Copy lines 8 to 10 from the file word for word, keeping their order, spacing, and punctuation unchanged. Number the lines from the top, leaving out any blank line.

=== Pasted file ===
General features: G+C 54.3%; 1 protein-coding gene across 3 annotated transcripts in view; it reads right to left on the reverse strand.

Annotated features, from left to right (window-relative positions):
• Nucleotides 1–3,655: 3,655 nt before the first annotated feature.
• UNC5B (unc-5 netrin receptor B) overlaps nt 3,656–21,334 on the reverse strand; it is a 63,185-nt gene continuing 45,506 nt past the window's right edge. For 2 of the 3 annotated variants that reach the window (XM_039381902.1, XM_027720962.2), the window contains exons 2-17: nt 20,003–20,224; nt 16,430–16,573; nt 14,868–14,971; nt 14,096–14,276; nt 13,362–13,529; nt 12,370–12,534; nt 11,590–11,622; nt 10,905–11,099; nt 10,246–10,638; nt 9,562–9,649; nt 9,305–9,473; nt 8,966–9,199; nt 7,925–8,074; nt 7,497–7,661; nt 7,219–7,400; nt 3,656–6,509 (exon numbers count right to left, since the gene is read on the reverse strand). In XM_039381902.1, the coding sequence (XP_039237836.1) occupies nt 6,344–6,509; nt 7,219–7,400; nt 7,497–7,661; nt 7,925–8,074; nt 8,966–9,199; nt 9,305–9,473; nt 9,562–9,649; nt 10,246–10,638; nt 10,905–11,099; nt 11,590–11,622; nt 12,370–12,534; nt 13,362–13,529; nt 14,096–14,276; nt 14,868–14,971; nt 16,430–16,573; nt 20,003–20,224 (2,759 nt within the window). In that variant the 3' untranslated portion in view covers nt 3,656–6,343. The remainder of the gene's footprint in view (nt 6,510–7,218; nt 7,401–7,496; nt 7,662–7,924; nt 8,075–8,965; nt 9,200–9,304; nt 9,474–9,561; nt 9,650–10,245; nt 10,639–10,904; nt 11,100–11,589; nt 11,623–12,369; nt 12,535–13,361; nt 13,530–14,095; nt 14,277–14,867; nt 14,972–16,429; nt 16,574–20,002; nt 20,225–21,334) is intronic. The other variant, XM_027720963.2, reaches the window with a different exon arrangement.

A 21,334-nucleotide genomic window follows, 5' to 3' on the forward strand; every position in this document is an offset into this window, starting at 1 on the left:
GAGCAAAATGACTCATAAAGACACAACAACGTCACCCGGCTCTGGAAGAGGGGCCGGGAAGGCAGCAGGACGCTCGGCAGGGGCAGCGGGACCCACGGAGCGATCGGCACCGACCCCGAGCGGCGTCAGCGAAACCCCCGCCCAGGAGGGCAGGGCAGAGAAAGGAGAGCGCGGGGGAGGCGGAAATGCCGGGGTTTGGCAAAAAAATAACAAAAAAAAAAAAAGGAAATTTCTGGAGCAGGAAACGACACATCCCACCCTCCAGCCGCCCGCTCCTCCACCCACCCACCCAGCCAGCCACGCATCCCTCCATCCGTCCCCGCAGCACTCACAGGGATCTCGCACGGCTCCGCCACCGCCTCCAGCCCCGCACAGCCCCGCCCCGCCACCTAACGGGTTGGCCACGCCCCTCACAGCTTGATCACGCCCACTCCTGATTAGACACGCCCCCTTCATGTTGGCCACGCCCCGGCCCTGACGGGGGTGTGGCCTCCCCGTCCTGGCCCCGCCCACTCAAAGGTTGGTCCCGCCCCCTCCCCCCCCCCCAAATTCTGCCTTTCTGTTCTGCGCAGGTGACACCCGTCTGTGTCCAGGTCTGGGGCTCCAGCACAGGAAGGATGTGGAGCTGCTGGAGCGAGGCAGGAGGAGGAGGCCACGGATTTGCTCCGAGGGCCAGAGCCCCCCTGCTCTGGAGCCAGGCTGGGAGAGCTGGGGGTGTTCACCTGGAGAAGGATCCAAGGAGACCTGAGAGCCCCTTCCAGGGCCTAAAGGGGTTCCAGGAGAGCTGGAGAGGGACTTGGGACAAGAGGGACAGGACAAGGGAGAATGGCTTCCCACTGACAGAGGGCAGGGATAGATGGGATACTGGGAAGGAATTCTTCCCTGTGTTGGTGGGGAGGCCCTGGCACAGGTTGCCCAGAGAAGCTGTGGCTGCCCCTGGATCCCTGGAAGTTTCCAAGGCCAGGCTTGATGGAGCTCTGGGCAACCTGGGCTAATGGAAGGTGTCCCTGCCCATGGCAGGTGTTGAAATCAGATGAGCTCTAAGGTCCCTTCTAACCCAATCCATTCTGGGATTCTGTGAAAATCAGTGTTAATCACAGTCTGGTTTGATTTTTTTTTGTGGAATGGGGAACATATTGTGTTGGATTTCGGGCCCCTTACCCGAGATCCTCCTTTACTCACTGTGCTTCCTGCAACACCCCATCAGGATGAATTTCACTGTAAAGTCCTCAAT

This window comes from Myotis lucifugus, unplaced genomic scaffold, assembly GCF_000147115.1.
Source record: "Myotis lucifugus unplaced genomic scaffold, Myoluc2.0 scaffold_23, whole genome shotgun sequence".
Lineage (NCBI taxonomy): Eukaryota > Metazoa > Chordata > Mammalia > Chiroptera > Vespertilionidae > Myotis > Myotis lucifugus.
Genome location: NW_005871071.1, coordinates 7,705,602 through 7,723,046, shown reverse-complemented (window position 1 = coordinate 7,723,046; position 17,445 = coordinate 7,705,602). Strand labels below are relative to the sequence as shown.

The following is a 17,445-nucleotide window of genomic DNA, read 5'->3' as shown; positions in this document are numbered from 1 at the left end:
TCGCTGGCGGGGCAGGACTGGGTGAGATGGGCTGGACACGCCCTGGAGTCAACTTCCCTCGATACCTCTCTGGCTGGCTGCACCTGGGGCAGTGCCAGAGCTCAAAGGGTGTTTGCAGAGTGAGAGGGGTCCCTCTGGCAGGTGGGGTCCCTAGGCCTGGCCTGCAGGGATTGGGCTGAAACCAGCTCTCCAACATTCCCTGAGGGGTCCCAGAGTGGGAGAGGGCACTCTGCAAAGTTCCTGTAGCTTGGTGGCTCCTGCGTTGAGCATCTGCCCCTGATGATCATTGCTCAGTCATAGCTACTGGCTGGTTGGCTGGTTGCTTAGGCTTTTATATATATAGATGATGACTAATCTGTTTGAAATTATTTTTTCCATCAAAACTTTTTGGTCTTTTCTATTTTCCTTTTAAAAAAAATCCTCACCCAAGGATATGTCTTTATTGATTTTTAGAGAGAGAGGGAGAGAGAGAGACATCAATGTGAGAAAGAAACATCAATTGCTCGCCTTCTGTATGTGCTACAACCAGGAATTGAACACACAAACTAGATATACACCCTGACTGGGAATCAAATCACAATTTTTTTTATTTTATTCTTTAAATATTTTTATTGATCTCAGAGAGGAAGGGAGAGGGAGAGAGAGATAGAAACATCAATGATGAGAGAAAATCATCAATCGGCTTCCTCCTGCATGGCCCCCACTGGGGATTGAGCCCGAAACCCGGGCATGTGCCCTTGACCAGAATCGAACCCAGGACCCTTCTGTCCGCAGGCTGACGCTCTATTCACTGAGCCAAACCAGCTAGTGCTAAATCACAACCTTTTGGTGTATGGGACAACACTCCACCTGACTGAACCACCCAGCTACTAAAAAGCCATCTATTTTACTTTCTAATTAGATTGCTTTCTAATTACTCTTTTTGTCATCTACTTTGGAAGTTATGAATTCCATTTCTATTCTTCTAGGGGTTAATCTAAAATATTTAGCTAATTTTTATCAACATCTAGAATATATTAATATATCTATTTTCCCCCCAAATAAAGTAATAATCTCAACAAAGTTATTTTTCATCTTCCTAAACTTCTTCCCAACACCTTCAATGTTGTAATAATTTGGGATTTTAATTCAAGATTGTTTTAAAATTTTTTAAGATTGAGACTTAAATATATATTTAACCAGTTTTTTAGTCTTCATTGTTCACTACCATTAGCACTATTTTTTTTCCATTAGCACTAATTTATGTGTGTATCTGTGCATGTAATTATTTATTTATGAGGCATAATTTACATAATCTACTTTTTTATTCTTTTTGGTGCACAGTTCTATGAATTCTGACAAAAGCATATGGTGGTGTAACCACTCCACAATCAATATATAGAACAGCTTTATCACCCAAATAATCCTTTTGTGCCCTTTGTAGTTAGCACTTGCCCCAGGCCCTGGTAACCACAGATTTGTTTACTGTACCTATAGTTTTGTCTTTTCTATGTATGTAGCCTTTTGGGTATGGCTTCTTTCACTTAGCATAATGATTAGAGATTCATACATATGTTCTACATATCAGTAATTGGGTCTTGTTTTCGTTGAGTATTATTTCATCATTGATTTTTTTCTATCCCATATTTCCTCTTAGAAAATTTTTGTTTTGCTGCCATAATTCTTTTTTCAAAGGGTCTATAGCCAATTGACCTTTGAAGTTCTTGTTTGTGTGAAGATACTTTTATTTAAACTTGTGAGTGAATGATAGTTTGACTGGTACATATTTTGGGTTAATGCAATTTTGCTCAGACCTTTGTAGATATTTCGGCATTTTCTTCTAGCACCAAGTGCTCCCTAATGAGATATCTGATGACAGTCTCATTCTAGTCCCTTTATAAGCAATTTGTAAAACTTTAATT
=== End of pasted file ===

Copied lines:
Source record: "Myotis lucifugus unplaced genomic scaffold, Myoluc2.0 scaffold_23, whole genome shotgun sequence".
Lineage (NCBI taxonomy): Eukaryota > Metazoa > Chordata > Mammalia > Chiroptera > Vespertilionidae > Myotis > Myotis lucifugus.
Genome location: NW_005871071.1, coordinates 7,705,602 through 7,723,046, shown reverse-complemented (window position 1 = coordinate 7,723,046; position 17,445 = coordinate 7,705,602). Strand labels below are relative to the sequence as shown.